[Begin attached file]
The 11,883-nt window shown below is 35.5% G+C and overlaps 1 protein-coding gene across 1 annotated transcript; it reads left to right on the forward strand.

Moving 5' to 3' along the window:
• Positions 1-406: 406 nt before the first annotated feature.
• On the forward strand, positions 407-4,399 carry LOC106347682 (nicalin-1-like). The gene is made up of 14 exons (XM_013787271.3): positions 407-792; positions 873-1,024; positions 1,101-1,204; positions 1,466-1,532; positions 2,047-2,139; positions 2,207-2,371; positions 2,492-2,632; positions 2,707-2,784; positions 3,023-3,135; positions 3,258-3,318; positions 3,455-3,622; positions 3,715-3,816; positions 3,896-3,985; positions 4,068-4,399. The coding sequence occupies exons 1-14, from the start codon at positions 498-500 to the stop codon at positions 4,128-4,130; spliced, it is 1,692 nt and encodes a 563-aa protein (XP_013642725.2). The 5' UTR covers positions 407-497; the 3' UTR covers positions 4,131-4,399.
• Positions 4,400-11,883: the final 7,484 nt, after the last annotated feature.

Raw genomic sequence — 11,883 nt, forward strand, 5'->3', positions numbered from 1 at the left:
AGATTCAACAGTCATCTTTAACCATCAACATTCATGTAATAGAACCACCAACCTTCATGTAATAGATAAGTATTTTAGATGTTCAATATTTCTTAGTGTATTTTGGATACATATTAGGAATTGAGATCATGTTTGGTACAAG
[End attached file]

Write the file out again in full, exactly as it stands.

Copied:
The 11,883-nt window shown below is 35.5% G+C and overlaps 1 protein-coding gene across 1 annotated transcript; it reads left to right on the forward strand.

Moving 5' to 3' along the window:
• Positions 1-406: 406 nt before the first annotated feature.
• On the forward strand, positions 407-4,399 carry LOC106347682 (nicalin-1-like). The gene is made up of 14 exons (XM_013787271.3): positions 407-792; positions 873-1,024; positions 1,101-1,204; positions 1,466-1,532; positions 2,047-2,139; positions 2,207-2,371; positions 2,492-2,632; positions 2,707-2,784; positions 3,023-3,135; positions 3,258-3,318; positions 3,455-3,622; positions 3,715-3,816; positions 3,896-3,985; positions 4,068-4,399. The coding sequence occupies exons 1-14, from the start codon at positions 498-500 to the stop codon at positions 4,128-4,130; spliced, it is 1,692 nt and encodes a 563-aa protein (XP_013642725.2). The 5' UTR covers positions 407-497; the 3' UTR covers positions 4,131-4,399.
• Positions 4,400-11,883: the final 7,484 nt, after the last annotated feature.

Raw genomic sequence — 11,883 nt, forward strand, 5'->3', positions numbered from 1 at the left:
AGATTCAACAGTCATCTTTAACCATCAACATTCATGTAATAGAACCACCAACCTTCATGTAATAGATAAGTATTTTAGATGTTCAATATTTCTTAGTGTATTTTGGATACATATTAGGAATTGAGATCATGTTTGGTACAAG